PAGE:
And so at times we talk, and I pretend to take your struggles seriously, just as I pretended to take my own seriously. You may pretend to take your own struggles seriously from time to time, and although we pretend, we really shouldn't forget that we are pretending, that we are making up the content of our experience; we are making up the little dramas of our lives. We are making up whether we need to hold on or surrender or figure it out or pray to God or be purified or have karma cleansed—it's all a thought. We just collude in this ridiculous charade of an illusion pretending that it's real, only to reveal that it's not. There is no karma. There is nothing really to purify. There's no problem. There is only what you create and believe to be so. And if you like it that way, have at it!

But we cannot continue this absolute farce indefinitely. We cannot continue to pretend this game we play, indefinitely. It's impossible. Everything comes back to nothing.

And then it's a bit harder to hold a straight face consistently for the rest of your life.

Transcribed from a talk in Pacific Grove, CA, June 9, 2006.

© 2006 by Adyashanti.

Infinite Attraction...

Once we understand that we have the love and creativity of God within our minds, we can know that circumstances, people, and opportunities are synchronistically drawn to us by infinite attraction. We do not need to force square pegs into round holes nor pummel people to our wills. In our divine alignment, we can let all that is ours by right of consciousness be drawn to us. God operates in the world by acting through the inspired users of our spiritual inheritance. This is the stuff of miracles.
~ Margaret Stortz


The Truth that sets you free is the Truth that you are free....
~ In His Name

Meeting Reality...

No person needs to prepare to meet God; we are meeting God every day and every hour in the day. We meet God in the rising sun, in the flowing stream, in the budding rose, in the joy of friendship and love, and in the silence of our own soul....
~ Ernest Holmes

Overcoming Self...

Above all the grace and the gifts that Christ gives to his beloved is that of overcoming self........
St. Francis of Assisi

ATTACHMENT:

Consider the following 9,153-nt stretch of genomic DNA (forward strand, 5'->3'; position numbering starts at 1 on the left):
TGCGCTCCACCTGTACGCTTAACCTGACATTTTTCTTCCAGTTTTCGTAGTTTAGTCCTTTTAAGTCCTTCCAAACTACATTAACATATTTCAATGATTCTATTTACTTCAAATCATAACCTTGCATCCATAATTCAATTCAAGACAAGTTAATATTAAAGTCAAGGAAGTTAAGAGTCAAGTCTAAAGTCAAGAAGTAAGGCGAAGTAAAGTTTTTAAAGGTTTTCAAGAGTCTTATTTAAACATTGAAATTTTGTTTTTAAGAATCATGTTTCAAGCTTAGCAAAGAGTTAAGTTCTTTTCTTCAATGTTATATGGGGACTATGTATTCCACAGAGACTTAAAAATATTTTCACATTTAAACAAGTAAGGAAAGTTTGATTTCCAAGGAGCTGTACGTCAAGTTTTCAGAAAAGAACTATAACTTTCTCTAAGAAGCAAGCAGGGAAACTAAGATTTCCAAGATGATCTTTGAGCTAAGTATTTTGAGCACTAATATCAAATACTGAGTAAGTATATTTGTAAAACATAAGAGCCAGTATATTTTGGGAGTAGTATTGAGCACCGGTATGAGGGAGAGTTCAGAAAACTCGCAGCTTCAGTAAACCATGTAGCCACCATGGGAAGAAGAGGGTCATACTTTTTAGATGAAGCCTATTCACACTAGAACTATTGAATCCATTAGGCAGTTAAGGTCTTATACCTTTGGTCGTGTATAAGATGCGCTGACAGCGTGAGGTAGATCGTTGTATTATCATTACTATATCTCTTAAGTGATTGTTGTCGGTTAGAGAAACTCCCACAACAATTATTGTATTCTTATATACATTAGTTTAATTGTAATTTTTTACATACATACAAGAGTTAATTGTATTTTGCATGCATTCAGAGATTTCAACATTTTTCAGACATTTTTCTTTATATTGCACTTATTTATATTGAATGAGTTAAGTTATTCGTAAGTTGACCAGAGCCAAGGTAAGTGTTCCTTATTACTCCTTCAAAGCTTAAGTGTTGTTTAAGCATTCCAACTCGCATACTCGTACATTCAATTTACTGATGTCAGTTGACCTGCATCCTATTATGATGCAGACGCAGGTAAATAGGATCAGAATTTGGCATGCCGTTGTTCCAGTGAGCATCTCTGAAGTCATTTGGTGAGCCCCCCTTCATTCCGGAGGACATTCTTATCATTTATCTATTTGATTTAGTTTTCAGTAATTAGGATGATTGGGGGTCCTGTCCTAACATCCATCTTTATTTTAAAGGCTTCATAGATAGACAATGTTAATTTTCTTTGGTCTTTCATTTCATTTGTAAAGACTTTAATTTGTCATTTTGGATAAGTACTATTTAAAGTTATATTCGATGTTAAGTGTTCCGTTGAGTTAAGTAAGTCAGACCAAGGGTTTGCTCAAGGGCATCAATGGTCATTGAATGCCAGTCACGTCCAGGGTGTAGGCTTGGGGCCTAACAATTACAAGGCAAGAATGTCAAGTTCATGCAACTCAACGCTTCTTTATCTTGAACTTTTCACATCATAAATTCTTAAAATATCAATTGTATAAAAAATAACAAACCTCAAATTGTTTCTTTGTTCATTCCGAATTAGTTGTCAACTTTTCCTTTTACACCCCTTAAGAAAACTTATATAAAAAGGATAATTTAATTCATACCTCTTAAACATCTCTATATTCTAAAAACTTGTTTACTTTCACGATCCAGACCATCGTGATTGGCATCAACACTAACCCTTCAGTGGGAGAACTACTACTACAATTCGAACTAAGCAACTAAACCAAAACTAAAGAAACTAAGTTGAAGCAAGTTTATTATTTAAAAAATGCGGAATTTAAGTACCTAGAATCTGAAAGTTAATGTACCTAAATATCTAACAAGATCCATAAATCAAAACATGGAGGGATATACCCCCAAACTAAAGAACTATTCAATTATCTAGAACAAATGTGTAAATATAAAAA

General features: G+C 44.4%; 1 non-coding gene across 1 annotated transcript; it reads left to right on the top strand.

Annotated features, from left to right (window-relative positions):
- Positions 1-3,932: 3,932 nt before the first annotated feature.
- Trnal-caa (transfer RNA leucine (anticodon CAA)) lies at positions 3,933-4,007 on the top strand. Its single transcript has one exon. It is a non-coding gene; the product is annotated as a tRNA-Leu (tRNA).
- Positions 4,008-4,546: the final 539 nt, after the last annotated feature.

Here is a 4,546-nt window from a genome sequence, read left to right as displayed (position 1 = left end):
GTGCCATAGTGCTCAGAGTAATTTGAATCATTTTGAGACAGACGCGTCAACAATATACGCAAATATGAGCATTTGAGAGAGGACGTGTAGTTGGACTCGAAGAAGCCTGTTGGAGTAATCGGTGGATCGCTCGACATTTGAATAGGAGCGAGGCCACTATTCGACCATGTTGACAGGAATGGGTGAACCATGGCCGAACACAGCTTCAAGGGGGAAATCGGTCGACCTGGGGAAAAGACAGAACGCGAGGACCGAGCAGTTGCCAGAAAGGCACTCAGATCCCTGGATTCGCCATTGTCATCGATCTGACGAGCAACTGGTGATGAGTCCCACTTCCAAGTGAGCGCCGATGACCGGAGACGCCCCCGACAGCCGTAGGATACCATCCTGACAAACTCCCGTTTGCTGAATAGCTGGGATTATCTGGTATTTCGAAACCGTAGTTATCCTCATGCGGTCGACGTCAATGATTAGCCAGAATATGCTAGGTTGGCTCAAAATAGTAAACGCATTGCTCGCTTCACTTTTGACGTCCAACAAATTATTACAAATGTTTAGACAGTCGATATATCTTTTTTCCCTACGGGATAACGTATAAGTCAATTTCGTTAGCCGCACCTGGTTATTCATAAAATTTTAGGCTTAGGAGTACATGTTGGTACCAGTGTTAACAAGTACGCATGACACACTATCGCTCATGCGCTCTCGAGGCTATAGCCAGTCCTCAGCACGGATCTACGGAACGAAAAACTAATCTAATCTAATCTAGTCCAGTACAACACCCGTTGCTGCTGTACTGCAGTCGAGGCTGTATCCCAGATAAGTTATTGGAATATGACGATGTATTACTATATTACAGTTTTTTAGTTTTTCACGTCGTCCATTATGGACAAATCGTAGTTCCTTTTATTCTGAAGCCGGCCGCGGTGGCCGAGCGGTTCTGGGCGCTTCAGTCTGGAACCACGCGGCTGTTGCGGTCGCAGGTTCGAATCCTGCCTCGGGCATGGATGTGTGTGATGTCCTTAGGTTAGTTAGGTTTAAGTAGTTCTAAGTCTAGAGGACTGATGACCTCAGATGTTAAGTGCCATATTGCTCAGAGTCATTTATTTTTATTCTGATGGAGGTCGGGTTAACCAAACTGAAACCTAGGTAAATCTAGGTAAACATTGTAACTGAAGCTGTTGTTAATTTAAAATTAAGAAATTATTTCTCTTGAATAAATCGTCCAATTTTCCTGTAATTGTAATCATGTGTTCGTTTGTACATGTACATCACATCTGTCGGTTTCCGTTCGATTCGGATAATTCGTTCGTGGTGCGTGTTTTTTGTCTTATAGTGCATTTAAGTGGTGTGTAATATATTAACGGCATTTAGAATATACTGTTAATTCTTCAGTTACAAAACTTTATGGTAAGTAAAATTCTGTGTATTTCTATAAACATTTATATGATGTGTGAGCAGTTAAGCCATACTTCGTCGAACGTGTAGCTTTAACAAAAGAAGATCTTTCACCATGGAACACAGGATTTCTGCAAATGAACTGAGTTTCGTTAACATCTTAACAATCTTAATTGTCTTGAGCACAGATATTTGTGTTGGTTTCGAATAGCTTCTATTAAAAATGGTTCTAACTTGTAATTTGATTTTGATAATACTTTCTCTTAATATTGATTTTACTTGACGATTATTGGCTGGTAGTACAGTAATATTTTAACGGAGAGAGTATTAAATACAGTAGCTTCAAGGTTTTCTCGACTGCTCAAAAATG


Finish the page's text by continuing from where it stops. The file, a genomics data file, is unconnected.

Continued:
Acts of Love...

"Accustom yourself continually to make many acts of love, for they enkindle and melt the soul.”
St. Teresa of Avila

Out of Yourself...

"All that God asks you most pressingly is to go out of yourself - and let God be God in you"........Meister Eckhart

The Mystic Achievement...

This overcoming of all the usual barriers between the individual and the Absolute is the great mystic achievement. In mystic states we both become one with the Absolute and we become aware of our oneness. This is the everlasting and triumphant mystical tradition, hardly altered by differences of clime or creed.”........
William James

An Early Saint...

A great figure in this dynasty, Tukaram, (1608-'50) was a peasant trader by profession but ranks as the crown of Maratha sainthood after Jnaneshwara. The woman poet Bahinabai speaks of him as the steeple or pinnacle of the edifice whose foundation Jnaneshwara had laid. Rameshwar, a contemporary disciple, declaired that " in jnana, bhakti and vairagya (dispassion) there was no one to match Tukaram". Even today his songs sway our emotions as they did his contemporaries.

The secret lies in the rustic simplicity and utter frankness on self-revelation in his songs together with their profound understanding and ardent devotion. He had not an easy life. He could not get up any interest in trade, with the result that he and his family often went hungry,and his wife developed into a scold, as well as she might. The local Brahmins declared that, being of low caste, he had no right to compose poems and ordered him to throw them into the river flowing through the town. Obediently he did so, but the waters washed them ashore undamaged. Abashed by this, his critics allowed them to be kept. He rose above body-conciousness while still in the body. In a well known poem he declares; "I witnessed with my own eyes my bodily death. That was indeed a unique sacrament!" He started (like his prototype Namdev) as an ordinary devotee of God as Vitthala but attained transcendent experience "I went to see God and there stood transfigured into God'" he says.

He is one of those rare saints who have disappeared bodily at the end of life. Since there was no body to entomb there is no shrine to him to which pilgrims can repair. Instead they go to the spot on the river bank where his poems were washed ashore. There is a beautiful atmosphere there.....From the Mountain Path

What is the best way to control emotions?...

As I've been saying—with the silent mind. When you feel strong
emotions arising, instead of getting busy, busy, busy, instead of
nervously doing something, relax; try to be silent. There are many
ways of doing this. Instead of letting your emotions run wild with
your mind, unable to forget whatever it is that's bothering you, sit
down, relax, and focus your mind on the flow of your breath—watch
exactly how your breath flows into your nervous system on inhalation
and out of it on exhalation. This is very simple. When you concentrate
on your breath, you automatically calm down. This is living
experience; it has nothing to do with religious belief. You're
observing your own nature. As long as you're alive, you're breathing.
So, just focus your full attention on the coming and going of your
breath and the way you feel. If you can do this, your emotions will
automatically settle down and your fixations disappear. It's very
simple and very practical. I can guarantee that if you watch your
breath for just twenty-one cycles, your nervous emotions will vanish.